Donmar Warehouse’s [BLANK] skewers middle-class feminist benevolence

Plus: The Old Vic’s Lungs. 

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It’s not always possible to pinpoint the moment you fall in love, but this time it was easy. Halfway through Alice Birch’s extraordinary [BLANK] came the unmistakable opening bars of a two-decades-old song that I assumed everyone apart from me had forgotten (“Fuck the Pain Away” by Peaches, a staple of my workout playlist). It was a moment of unexpected human connection, and it reminded me of James Baldwin’s manifesto for art, which “has to be a kind of confession… If you can examine and face your life, you can discover the terms with which you are connected to other lives, and they can discover them, too.” From then on, rational thought was suspended. I surrendered to this play completely.

[BLANK] is all about the connections between lives. Commissioned by Clean Break, a theatre company that works with women affected by the criminal justice system, it is a “modular play”. Alice Birch wrote 100 scenes, and directors are invited to choose their own adventure. There are no names in the script, so it is up to them to decide if the same characters recur across the narrative, or if the scenes fit together like jagged, unconnected shards.

In Maria Aberg’s version, there is a spine to the story. We follow one woman’s life in painful bursts. Here she is, breaking into her mother’s house for money; here she is, selling sex on the street; here she is, being restrained in prison; here she isn’t, as a social worker informs her mother of her death. Interspersed with this one life are fragments of others – no room at the refuge, no one coming during visiting hours – that emphasise the commonality of these events. All this has happened, is happening, will happen, in every time and every place.

This is a demanding play: each vignette whizzes by, challenging you to work out its relationship to the others. Then, a lacuna: a long, glittering scene depicting an all-female dinner party, where middle-class feminist benevolence is thoroughly skewered. The women applaud each other for making documentaries about unfortunate women (total Bafta-bait, you know?) and being nice to the “help” (here, the drug dealers who courier over their coke). An older lesbian couple reveal, to much cooing, that they met in Bolivia, “working on an orphanage”. It is left to Shona, introduced as one woman’s new girlfriend, to observe that Bolivia is “probably where your drugs come from”. (And maybe it was the cocaine trade that created those orphans, hmm?) The whole scene fizzed with electricity. It ended with a small child, in safety goggles, smashing up the dinner table.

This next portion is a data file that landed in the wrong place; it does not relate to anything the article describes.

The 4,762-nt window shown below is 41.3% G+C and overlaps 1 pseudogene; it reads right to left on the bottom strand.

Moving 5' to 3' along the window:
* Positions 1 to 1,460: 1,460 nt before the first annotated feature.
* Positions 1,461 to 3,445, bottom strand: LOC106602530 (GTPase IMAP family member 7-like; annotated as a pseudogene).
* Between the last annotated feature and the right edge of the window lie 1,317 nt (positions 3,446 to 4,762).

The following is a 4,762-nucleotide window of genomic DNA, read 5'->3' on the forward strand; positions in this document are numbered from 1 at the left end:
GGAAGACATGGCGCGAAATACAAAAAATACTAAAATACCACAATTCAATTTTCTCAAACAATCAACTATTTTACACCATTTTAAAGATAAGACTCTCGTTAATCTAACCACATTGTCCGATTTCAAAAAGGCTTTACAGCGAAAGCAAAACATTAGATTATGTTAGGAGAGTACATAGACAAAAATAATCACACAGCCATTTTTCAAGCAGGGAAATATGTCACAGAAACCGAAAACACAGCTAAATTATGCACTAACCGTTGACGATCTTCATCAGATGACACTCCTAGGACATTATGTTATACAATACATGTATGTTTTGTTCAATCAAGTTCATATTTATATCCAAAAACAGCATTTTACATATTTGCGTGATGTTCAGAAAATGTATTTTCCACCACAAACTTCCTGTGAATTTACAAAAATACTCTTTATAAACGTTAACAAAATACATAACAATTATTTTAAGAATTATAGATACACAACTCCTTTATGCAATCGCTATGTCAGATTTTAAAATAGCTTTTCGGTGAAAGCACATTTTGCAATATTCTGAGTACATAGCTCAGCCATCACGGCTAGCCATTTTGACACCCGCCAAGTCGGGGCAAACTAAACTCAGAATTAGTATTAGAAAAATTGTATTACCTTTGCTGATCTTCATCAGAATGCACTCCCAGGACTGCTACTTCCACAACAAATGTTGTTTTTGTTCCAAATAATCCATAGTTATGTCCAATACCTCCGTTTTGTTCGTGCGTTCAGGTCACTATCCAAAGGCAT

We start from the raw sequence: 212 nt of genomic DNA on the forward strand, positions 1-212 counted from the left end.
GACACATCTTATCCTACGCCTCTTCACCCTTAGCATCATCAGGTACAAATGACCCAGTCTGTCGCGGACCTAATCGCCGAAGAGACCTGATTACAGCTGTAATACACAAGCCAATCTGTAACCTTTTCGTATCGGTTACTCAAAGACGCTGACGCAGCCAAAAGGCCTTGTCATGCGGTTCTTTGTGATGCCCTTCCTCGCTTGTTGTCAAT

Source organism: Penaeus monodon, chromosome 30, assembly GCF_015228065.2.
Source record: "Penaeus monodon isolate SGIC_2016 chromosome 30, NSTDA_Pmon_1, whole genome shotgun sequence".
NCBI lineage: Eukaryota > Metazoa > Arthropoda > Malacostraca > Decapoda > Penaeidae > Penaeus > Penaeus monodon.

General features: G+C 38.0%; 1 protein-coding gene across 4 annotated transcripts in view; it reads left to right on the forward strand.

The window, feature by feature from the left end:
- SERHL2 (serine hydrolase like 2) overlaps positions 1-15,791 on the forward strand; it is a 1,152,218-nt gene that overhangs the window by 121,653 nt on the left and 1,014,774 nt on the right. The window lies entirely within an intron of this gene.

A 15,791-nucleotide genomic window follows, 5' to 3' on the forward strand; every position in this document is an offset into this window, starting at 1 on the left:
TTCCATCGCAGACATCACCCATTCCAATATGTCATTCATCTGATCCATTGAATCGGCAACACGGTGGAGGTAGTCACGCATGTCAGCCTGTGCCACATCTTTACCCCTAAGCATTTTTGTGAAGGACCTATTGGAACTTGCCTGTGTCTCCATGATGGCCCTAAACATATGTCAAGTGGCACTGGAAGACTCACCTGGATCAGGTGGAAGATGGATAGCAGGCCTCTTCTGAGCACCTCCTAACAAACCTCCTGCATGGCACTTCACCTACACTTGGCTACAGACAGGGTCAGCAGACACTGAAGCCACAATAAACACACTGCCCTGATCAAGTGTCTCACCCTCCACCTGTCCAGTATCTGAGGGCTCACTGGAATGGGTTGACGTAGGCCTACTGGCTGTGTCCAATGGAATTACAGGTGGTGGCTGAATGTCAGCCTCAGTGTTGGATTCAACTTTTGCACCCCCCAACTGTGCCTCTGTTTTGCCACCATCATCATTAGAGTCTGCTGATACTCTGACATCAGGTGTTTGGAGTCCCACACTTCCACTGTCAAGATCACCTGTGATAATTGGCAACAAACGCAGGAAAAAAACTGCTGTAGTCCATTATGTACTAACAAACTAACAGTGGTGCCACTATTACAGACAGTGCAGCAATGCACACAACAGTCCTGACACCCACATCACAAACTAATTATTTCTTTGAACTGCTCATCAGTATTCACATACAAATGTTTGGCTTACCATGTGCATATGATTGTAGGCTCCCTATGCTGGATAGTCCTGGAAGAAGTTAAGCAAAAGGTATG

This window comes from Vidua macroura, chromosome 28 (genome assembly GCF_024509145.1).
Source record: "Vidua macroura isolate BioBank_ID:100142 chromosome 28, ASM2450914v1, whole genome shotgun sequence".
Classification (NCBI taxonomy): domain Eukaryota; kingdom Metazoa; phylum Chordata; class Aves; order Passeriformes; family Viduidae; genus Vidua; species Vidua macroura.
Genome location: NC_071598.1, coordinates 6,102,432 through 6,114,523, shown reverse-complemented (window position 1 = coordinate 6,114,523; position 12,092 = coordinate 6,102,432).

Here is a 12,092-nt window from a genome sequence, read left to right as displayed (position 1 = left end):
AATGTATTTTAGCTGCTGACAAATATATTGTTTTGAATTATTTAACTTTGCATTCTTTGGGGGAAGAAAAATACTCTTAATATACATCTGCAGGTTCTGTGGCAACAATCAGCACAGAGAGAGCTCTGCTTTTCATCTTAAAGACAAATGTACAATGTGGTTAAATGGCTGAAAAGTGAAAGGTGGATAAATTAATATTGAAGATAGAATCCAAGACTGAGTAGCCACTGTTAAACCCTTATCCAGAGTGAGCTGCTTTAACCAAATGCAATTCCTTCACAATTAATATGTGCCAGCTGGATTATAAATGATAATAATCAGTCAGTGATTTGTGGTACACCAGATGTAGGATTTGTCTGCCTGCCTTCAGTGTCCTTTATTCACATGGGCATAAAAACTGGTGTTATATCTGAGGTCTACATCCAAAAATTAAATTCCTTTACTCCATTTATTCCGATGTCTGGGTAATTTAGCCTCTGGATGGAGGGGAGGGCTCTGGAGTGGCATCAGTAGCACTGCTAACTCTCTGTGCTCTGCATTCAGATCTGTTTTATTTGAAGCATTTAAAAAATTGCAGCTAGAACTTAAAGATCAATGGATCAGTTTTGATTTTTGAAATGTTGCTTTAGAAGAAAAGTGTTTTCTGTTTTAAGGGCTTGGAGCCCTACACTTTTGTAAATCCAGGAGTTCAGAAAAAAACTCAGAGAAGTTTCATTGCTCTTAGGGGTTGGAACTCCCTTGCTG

With [BLANK], Birch has done something equally violent to the concept of the Big Issues Drama, with all its attendant pitfalls. At 33, she is already an award-winning playwright (she also story-edited the second season of HBO’s Succession) and her intellectual self-confidence shines through this text. Yes, a successful writer interrogating the lives of women at the margins might come off as condescending. So why not embrace that discomfort, rather than avoid it? Helped by a first-rate cast, [BLANK] is so good I left the theatre immediately wanting to watch it again.

I wish I could say the same about Duncan Macmillan’s Lungs, a two-hander with similarly few narrative trappings. Its two characters are known only as M and W – a man and woman trying to decide whether to have a baby. Given the size of the Old Vic’s auditorium, minimalism is a courageous route for any production to take. Rob Howell’s set is simply a grid of solar panels, and there are no scene changes as the action speeds through the years. All the pressure falls on the dialogue (punchy, funny, but lacking subtext) and the actors: Claire Foy and Matt Smith, fresh from their stint as the Queen and Prince Philip on The Crown.

She is garrulous, anxious, an overthinker; he is taciturn, preferring press-ups to put-downs. These gender roles seem old-fashioned when these two characters are so proud of being progressive. But then, underneath the gags about Ikea queues, Macmillan’s script is another subtle dissection of hypocrisy. M and W acknowledge that having a baby is loading yet more strain on a crumbling planet, but they search for reasons to do it anyway, because… well, they want one. Smart people like them should have children because, after all, stupid people do. And perhaps their baby will be a new Einstein?

After 70 minutes of earnest, bathos-laden discussion, the narrative performs a handbrake turn for the last quarter-hour, providing a coda that feels hasty and making emotional demands that feel unearned. Foy and Smith are fine actors, but their chemistry alone is not enough to fill all this time and space. And the music! Starting with Radiohead and ending with Nick Cave is my generation’s idea of Well Deep, Innit. Give me Peaches and her weird Canadian electronica any day. 

“Lungs” runs until 9 November. “[BLANK]” runs until 30 November

[BLANK]
Donmar Warehouse, London WC2

Lungs
The Old Vic, London SE1

Helen Lewis is a former deputy editor of the New Statesman, who is now a staff writer on the Atlantic. Her history of feminism, Difficult Women, will be published in February 2020.

This article appears in the 23 October 2019 issue of the New Statesman, The broken state

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